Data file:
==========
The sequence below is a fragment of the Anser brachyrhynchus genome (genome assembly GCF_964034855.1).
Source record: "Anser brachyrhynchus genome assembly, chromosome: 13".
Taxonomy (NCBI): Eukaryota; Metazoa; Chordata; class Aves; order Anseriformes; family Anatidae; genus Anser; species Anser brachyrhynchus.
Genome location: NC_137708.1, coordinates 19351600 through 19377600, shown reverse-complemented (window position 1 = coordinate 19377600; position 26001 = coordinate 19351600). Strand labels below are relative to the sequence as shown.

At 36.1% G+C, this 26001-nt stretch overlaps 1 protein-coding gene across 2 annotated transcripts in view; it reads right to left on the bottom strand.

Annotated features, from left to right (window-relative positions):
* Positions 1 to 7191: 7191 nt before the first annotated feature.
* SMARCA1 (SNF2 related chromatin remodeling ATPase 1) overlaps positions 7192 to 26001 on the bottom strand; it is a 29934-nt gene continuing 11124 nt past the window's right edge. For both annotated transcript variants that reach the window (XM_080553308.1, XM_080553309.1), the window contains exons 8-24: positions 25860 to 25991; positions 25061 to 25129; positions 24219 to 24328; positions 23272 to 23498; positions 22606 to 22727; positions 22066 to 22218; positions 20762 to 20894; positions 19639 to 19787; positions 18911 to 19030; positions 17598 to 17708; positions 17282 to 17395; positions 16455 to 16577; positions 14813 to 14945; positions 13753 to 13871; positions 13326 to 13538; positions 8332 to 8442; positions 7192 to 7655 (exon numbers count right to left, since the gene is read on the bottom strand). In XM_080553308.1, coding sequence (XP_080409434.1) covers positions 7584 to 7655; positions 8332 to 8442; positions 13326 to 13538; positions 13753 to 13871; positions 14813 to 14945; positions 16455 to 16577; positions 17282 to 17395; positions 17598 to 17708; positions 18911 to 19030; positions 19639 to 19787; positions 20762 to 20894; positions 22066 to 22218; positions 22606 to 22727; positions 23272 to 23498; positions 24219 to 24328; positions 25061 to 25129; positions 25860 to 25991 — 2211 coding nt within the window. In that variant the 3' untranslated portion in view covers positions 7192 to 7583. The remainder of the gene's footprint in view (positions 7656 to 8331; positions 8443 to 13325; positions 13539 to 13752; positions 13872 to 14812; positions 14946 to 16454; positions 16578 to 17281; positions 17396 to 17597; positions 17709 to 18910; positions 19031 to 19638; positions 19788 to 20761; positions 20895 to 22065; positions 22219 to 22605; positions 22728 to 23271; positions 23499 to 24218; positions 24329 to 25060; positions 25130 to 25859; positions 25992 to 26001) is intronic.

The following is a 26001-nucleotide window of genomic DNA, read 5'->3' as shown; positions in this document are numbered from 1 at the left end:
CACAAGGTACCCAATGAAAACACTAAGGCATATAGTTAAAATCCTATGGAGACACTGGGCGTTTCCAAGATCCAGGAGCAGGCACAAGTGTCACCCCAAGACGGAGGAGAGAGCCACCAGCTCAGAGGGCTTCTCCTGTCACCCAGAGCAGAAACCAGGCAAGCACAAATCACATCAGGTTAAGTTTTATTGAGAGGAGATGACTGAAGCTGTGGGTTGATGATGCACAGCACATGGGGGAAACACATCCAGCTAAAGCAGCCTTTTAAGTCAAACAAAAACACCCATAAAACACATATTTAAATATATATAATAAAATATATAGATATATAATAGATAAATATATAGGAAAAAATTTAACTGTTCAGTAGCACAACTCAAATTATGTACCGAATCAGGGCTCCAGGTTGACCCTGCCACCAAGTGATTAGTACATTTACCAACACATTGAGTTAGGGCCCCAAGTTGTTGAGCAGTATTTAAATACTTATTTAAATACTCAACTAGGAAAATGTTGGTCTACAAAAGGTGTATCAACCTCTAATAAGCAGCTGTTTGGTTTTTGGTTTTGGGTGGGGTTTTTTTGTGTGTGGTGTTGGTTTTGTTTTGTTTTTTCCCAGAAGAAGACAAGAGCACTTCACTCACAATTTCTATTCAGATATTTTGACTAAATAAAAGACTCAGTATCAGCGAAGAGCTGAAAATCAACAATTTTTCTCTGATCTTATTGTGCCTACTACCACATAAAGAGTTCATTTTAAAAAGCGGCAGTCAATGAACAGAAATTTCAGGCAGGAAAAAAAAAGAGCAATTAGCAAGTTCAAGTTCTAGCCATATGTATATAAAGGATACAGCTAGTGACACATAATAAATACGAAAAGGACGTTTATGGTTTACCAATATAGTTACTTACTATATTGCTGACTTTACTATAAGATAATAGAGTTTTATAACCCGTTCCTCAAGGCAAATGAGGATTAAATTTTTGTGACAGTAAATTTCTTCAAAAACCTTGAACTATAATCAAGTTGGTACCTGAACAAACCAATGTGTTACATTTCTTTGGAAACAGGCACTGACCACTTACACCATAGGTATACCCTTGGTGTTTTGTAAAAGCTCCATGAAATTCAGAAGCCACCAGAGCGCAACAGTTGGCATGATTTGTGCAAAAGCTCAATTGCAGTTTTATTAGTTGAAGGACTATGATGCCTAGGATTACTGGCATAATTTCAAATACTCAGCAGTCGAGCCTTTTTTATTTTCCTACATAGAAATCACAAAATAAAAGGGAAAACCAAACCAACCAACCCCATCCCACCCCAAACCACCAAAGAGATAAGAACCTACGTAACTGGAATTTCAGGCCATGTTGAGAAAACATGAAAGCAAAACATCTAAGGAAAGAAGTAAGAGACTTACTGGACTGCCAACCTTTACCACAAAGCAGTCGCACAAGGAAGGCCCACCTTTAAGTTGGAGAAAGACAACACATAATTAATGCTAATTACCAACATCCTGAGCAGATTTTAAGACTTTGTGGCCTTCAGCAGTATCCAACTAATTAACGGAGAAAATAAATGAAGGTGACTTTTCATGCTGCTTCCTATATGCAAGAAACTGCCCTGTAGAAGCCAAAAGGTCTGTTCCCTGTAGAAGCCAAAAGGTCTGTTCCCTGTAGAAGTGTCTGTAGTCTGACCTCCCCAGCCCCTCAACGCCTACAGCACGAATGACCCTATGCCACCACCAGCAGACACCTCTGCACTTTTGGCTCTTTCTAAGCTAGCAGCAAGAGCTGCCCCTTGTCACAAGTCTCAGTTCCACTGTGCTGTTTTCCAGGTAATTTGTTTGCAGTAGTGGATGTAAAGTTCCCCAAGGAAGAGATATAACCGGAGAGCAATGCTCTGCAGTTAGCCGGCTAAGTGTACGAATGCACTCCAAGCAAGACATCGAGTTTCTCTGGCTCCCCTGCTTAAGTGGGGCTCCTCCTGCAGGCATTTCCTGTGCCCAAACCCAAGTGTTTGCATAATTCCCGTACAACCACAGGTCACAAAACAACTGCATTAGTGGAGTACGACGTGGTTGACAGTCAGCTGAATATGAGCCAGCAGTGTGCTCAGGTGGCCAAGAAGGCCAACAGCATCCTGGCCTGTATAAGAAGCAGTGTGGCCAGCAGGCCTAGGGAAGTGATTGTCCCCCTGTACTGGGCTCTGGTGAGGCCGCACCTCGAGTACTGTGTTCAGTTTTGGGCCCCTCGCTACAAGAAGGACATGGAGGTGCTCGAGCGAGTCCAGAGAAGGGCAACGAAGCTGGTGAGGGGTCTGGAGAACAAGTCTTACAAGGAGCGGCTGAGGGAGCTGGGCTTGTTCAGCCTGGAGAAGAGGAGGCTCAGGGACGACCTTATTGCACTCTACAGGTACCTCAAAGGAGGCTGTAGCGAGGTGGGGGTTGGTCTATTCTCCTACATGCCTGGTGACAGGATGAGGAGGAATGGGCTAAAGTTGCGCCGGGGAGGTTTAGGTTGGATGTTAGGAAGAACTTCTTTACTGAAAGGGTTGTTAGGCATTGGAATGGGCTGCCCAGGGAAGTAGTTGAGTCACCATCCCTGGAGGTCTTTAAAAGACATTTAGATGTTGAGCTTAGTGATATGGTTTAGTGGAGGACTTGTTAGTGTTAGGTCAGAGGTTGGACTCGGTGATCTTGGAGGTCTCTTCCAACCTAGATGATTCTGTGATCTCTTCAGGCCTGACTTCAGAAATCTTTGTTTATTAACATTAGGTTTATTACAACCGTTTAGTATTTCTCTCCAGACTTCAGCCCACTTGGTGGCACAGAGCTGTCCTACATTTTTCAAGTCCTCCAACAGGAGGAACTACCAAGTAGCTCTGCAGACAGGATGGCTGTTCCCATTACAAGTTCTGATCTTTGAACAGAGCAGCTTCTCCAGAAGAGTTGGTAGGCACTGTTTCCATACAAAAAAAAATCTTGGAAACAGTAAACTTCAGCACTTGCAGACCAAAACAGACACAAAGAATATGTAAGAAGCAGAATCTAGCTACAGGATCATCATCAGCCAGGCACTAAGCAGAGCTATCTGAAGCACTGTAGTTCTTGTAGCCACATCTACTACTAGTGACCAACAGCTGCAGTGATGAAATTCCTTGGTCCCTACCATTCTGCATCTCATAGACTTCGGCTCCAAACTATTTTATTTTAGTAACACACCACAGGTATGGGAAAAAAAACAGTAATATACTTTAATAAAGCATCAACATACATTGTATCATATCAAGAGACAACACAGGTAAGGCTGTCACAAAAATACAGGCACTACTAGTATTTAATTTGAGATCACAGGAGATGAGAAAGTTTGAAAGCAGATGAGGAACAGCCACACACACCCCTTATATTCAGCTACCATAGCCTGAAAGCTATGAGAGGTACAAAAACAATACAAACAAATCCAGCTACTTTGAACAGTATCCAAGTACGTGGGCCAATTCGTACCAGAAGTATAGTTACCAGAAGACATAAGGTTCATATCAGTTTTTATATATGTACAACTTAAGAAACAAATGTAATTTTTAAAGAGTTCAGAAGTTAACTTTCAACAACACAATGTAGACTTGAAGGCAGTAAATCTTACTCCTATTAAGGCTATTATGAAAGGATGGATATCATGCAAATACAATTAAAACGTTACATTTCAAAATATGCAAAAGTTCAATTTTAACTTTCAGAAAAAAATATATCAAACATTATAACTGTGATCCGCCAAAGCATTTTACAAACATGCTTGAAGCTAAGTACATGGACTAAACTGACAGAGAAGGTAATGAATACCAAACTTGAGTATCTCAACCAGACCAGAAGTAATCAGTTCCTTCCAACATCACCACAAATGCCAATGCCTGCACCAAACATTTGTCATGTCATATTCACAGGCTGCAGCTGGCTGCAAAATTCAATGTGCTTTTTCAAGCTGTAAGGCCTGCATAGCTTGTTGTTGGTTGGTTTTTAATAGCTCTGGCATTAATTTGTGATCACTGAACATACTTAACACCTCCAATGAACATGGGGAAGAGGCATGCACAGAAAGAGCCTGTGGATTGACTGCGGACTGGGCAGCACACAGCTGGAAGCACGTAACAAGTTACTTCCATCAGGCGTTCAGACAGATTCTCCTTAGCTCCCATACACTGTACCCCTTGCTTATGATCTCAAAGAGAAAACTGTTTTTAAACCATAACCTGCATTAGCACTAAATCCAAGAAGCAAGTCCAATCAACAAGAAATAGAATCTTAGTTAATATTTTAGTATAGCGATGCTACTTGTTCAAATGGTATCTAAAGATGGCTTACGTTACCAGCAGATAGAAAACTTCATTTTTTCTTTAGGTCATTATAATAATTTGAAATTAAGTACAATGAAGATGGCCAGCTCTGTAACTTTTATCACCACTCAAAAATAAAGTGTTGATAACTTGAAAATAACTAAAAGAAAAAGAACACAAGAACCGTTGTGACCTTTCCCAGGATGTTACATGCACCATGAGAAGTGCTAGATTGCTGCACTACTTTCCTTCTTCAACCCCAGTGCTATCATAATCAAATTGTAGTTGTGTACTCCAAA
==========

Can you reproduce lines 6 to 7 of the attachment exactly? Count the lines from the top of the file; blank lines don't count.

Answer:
Annotated features, from left to right (window-relative positions):
* Positions 1 to 7191: 7191 nt before the first annotated feature.